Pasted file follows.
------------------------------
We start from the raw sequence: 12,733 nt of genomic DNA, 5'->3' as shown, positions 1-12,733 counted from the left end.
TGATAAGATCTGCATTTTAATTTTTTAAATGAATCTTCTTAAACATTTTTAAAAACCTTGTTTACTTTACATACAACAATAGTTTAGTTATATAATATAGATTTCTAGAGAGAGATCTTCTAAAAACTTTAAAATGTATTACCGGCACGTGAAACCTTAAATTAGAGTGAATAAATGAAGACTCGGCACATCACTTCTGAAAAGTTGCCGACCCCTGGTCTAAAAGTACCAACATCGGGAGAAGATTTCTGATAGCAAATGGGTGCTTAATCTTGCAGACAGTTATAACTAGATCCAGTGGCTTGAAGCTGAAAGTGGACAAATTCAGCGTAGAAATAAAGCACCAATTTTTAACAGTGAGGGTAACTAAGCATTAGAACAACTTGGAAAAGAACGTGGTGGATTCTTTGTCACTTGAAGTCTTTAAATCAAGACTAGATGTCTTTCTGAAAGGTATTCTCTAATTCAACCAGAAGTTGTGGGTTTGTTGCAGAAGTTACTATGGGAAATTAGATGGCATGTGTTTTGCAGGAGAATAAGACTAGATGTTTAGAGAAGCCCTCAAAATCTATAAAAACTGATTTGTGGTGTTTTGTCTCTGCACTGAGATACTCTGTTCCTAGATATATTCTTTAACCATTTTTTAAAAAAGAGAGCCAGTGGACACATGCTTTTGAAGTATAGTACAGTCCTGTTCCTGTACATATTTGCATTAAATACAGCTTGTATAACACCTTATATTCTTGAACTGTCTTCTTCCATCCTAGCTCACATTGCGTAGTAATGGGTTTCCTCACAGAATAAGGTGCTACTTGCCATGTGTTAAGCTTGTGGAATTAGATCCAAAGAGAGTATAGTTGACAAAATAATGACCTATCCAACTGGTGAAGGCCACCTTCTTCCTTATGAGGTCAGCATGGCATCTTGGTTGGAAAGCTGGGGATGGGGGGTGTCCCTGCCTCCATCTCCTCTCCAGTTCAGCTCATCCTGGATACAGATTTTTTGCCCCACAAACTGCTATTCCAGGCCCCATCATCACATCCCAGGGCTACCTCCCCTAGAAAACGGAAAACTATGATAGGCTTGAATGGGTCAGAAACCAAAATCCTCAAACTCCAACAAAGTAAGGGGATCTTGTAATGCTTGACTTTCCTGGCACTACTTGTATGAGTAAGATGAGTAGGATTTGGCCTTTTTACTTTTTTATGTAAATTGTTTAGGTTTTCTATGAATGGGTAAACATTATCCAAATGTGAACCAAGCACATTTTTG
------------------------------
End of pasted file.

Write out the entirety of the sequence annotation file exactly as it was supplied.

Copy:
We start from the raw sequence: 12,733 nt of genomic DNA, 5'->3' as shown, positions 1-12,733 counted from the left end.
TGATAAGATCTGCATTTTAATTTTTTAAATGAATCTTCTTAAACATTTTTAAAAACCTTGTTTACTTTACATACAACAATAGTTTAGTTATATAATATAGATTTCTAGAGAGAGATCTTCTAAAAACTTTAAAATGTATTACCGGCACGTGAAACCTTAAATTAGAGTGAATAAATGAAGACTCGGCACATCACTTCTGAAAAGTTGCCGACCCCTGGTCTAAAAGTACCAACATCGGGAGAAGATTTCTGATAGCAAATGGGTGCTTAATCTTGCAGACAGTTATAACTAGATCCAGTGGCTTGAAGCTGAAAGTGGACAAATTCAGCGTAGAAATAAAGCACCAATTTTTAACAGTGAGGGTAACTAAGCATTAGAACAACTTGGAAAAGAACGTGGTGGATTCTTTGTCACTTGAAGTCTTTAAATCAAGACTAGATGTCTTTCTGAAAGGTATTCTCTAATTCAACCAGAAGTTGTGGGTTTGTTGCAGAAGTTACTATGGGAAATTAGATGGCATGTGTTTTGCAGGAGAATAAGACTAGATGTTTAGAGAAGCCCTCAAAATCTATAAAAACTGATTTGTGGTGTTTTGTCTCTGCACTGAGATACTCTGTTCCTAGATATATTCTTTAACCATTTTTTAAAAAAGAGAGCCAGTGGACACATGCTTTTGAAGTATAGTACAGTCCTGTTCCTGTACATATTTGCATTAAATACAGCTTGTATAACACCTTATATTCTTGAACTGTCTTCTTCCATCCTAGCTCACATTGCGTAGTAATGGGTTTCCTCACAGAATAAGGTGCTACTTGCCATGTGTTAAGCTTGTGGAATTAGATCCAAAGAGAGTATAGTTGACAAAATAATGACCTATCCAACTGGTGAAGGCCACCTTCTTCCTTATGAGGTCAGCATGGCATCTTGGTTGGAAAGCTGGGGATGGGGGGTGTCCCTGCCTCCATCTCCTCTCCAGTTCAGCTCATCCTGGATACAGATTTTTTGCCCCACAAACTGCTATTCCAGGCCCCATCATCACATCCCAGGGCTACCTCCCCTAGAAAACGGAAAACTATGATAGGCTTGAATGGGTCAGAAACCAAAATCCTCAAACTCCAACAAAGTAAGGGGATCTTGTAATGCTTGACTTTCCTGGCACTACTTGTATGAGTAAGATGAGTAGGATTTGGCCTTTTTACTTTTTTATGTAAATTGTTTAGGTTTTCTATGAATGGGTAAACATTATCCAAATGTGAACCAAGCACATTTTTG